Buying cheap UK shares after the stock market crash may not seem to be a sound means for an investor to improve their financial position. After all, indexes such as the FTSE 100 and FTSE 250 are down over 20% year-to-date.
With that in mind, here are two FTSE 100 stocks that could prove to be undervalued. They may improve an investor’s financial situation in the long run.
Outperformance versus other UK shares
The BHP (LSE: BHP) share price has been consistently ahead of other UK shares since the start of the year. The mining company’s shares have fallen by 14% this year versus a 24% decline for the FTSE 100.
Despite this, the stock appears to offer relatively good value for money. For example, it has a price-to-earnings (P/E) ratio of just 9. Meanwhile, it is expected to deliver a 17% rise in earnings per share in the current financial year. Clearly, this figure could change depending on economic circumstances. However, it suggests that the stock offers a wide margin of safety during a turbulent economic period.
BHP’s recent investor updates have shown that it maintains a solid balance sheet and a competitive cost base. These attributes could help it to overcome a global economic slowdown better than many of its industry peers. As such, it could offer long-term total return potential compared to other UK shares while it appears to trade at a wide discount to its intrinsic value.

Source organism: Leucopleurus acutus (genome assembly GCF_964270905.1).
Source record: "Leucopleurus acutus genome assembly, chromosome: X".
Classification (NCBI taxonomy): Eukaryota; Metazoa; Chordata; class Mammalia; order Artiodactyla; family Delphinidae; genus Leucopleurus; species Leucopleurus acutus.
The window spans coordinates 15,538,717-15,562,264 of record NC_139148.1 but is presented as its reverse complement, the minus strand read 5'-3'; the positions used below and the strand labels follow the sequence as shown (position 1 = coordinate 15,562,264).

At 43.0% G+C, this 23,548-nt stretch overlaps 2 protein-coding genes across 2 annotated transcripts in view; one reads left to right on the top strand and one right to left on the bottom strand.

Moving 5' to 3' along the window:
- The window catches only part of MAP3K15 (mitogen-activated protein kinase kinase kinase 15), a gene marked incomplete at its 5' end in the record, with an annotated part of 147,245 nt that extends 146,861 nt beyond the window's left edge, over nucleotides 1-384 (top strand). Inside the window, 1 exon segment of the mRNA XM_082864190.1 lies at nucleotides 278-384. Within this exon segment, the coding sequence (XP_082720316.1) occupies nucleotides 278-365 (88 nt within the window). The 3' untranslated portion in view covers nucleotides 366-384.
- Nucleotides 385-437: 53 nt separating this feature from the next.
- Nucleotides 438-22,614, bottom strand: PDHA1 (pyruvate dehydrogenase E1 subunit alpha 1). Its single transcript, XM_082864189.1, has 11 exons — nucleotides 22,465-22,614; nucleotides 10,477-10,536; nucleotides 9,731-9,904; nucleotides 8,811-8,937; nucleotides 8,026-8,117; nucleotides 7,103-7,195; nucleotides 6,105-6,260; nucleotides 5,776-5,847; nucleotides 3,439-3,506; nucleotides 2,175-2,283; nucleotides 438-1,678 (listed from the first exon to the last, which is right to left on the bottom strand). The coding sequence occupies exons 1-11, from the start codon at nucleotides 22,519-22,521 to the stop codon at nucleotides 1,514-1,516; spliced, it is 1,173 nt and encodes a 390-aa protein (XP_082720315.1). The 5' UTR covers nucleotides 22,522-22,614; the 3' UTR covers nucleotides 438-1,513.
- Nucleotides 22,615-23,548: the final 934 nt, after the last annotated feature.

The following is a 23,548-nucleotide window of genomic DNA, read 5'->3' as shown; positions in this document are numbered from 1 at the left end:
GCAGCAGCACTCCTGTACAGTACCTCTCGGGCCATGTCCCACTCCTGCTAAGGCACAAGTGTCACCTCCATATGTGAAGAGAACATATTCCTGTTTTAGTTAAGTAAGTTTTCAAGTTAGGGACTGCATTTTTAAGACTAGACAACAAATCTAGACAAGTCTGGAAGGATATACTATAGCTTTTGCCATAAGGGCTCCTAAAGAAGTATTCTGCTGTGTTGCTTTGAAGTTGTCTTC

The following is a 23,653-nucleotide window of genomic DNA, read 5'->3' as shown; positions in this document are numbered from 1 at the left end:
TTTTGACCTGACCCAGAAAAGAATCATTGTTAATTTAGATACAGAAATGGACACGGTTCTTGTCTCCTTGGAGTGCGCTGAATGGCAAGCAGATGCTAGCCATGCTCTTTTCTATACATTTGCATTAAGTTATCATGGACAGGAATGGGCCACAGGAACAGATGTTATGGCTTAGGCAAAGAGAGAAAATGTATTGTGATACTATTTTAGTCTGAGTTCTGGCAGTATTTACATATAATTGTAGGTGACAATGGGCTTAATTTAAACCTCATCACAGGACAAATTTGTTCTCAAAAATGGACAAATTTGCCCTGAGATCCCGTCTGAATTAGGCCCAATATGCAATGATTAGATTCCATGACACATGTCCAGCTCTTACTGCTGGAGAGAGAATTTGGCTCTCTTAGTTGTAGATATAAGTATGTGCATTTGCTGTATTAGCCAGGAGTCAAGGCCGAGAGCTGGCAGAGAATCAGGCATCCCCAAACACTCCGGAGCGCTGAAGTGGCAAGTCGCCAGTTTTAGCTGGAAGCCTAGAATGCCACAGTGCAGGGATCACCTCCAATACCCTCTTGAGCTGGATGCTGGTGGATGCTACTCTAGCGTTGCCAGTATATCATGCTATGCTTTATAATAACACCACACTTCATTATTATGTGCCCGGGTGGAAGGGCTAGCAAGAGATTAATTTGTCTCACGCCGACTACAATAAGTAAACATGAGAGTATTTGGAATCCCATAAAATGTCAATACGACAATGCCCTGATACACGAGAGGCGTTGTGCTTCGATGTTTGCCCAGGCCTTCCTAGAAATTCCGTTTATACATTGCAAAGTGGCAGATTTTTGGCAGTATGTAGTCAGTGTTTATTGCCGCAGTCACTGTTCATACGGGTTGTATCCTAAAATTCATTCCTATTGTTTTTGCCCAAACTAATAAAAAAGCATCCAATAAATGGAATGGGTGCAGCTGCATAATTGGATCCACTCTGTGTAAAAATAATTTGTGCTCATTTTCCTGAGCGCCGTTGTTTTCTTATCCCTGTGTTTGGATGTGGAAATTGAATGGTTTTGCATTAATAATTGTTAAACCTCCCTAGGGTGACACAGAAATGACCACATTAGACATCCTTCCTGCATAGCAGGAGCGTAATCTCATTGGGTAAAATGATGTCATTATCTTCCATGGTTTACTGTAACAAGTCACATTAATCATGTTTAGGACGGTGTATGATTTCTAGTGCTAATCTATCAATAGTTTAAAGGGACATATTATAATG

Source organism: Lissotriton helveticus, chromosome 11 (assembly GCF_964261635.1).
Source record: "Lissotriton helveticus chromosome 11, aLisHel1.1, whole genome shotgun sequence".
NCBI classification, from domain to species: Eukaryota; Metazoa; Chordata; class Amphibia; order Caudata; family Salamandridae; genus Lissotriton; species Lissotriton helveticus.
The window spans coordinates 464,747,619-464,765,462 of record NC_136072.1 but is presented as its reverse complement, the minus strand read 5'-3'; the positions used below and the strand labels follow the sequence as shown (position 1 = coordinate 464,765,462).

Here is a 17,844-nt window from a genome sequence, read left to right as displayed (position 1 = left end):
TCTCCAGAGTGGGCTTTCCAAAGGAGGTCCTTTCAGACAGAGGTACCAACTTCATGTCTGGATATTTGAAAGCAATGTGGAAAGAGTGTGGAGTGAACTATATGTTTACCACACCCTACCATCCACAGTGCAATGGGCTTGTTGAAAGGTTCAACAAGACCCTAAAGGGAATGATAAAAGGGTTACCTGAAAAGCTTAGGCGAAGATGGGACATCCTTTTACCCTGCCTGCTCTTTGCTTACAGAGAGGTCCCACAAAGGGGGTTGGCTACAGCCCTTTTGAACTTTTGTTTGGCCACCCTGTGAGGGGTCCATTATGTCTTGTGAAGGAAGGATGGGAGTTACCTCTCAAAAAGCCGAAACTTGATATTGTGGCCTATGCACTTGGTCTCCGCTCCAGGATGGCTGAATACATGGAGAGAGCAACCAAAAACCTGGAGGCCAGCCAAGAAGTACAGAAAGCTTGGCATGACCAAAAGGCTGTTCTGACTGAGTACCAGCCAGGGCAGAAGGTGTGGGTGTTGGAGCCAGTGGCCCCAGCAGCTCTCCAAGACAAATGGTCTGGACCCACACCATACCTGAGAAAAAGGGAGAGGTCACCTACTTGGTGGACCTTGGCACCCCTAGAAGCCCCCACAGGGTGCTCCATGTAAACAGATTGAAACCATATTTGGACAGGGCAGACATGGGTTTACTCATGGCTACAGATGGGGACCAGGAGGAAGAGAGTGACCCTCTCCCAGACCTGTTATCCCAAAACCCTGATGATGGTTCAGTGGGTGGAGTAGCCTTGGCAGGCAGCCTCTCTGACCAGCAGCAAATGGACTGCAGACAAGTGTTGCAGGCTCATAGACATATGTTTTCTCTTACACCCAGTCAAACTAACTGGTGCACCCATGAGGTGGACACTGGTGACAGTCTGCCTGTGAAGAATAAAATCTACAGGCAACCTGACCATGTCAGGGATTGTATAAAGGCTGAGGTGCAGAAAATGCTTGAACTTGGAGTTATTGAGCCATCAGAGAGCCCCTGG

An attractive dividend yield relative to the FTSE 100
Vodafone’s (LSE: VOD) recent updates suggest it has the capacity to deliver a resilient performance relative to other UK shares. The company’s first-quarter update highlighted its defensive characteristics, with sales declining modestly due partly to some disruption from the coronavirus pandemic. As such, it is on track to meet its medium-term financial guidance and is making progress in delivering in areas such as digital and efficiency improvements.
The company’s dividend yield currently stands at almost 8%. That’s over three percentage points higher than the FTSE 100’s dividend yield of 4.7%. It suggests that the stock offers an attractive passive income opportunity that could make it an increasingly popular choice for investors at a time when low interest rates make income opportunities elsewhere much more limited.
Vodafone’s yield also indicates that it offers good value for money relative to many of its FTSE 100 index peers. This could mean that it has the potential to deliver impressive capital returns over the long run. As such, it could produce higher returns than assets such as gold and Bitcoin after their price rises in 2020.
Peter Stephens owns shares of BHP Group and Vodafone. The Motley Fool UK has no position in any of the shares mentioned. Views expressed on the companies mentioned in this article are those of the writer and therefore may differ from the official recommendations we make in our subscription services such as Share Advisor, Hidden Winners and Pro. Here at The Motley Fool we believe that considering a diverse range of insights makes us better investors.